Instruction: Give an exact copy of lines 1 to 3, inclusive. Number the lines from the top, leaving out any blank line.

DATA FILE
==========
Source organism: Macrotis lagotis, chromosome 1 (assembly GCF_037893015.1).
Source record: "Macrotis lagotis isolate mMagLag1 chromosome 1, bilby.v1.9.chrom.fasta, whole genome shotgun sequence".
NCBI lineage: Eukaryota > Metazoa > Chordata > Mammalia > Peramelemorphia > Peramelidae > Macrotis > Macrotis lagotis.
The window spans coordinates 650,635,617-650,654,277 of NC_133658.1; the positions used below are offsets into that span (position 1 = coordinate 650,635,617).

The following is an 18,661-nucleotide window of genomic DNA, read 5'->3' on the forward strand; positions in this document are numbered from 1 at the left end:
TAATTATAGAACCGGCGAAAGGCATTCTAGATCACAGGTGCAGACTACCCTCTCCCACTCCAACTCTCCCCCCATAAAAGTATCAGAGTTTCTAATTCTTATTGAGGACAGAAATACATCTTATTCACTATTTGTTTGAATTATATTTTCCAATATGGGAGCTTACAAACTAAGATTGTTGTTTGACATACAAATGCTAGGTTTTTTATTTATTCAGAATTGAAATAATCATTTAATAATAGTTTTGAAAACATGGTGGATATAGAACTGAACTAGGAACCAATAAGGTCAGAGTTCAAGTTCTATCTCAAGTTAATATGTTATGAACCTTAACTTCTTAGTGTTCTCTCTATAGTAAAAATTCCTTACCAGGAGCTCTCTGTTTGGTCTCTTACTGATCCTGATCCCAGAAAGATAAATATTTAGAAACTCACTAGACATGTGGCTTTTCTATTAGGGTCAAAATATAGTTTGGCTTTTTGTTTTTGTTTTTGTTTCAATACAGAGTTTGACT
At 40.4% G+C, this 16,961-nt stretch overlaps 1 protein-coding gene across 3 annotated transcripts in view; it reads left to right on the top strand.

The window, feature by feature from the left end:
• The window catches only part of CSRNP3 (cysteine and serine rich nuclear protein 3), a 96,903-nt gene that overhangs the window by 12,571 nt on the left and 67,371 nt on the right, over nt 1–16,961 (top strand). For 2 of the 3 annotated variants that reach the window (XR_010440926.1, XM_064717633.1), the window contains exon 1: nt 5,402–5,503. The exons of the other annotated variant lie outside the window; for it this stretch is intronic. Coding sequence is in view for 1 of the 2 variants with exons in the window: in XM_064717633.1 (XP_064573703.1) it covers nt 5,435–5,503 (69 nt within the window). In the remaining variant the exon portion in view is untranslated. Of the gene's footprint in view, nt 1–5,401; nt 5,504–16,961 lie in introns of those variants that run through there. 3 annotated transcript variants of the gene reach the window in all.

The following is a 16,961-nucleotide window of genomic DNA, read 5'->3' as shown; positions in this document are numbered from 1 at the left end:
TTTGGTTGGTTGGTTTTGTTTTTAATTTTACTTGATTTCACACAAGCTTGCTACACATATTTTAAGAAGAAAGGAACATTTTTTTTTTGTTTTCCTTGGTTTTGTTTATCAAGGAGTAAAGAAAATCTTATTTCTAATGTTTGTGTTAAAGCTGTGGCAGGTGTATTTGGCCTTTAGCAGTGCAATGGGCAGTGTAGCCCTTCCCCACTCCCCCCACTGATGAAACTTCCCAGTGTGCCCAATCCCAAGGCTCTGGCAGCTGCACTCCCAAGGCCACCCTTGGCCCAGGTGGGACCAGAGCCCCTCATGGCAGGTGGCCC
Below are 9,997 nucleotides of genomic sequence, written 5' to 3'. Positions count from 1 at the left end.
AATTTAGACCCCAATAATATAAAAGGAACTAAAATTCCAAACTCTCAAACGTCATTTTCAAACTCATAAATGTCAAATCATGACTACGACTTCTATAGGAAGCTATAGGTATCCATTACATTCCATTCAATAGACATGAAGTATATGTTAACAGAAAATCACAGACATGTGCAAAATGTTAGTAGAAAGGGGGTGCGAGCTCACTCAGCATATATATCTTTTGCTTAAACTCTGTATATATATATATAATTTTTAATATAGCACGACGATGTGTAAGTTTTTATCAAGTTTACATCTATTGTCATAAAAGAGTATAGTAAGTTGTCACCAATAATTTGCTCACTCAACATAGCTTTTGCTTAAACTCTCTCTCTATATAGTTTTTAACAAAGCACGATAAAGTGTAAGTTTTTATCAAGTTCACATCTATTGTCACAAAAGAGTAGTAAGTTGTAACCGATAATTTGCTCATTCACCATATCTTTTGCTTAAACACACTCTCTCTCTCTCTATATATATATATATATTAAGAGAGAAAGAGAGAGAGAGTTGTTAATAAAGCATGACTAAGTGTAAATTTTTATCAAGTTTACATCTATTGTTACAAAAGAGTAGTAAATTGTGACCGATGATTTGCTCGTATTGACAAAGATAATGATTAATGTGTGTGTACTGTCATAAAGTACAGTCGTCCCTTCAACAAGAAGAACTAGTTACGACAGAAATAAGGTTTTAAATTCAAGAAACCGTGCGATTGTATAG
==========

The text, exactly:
Source organism: Macrotis lagotis, chromosome 1 (assembly GCF_037893015.1).
Source record: "Macrotis lagotis isolate mMagLag1 chromosome 1, bilby.v1.9.chrom.fasta, whole genome shotgun sequence".
NCBI lineage: Eukaryota > Metazoa > Chordata > Mammalia > Peramelemorphia > Peramelidae > Macrotis > Macrotis lagotis.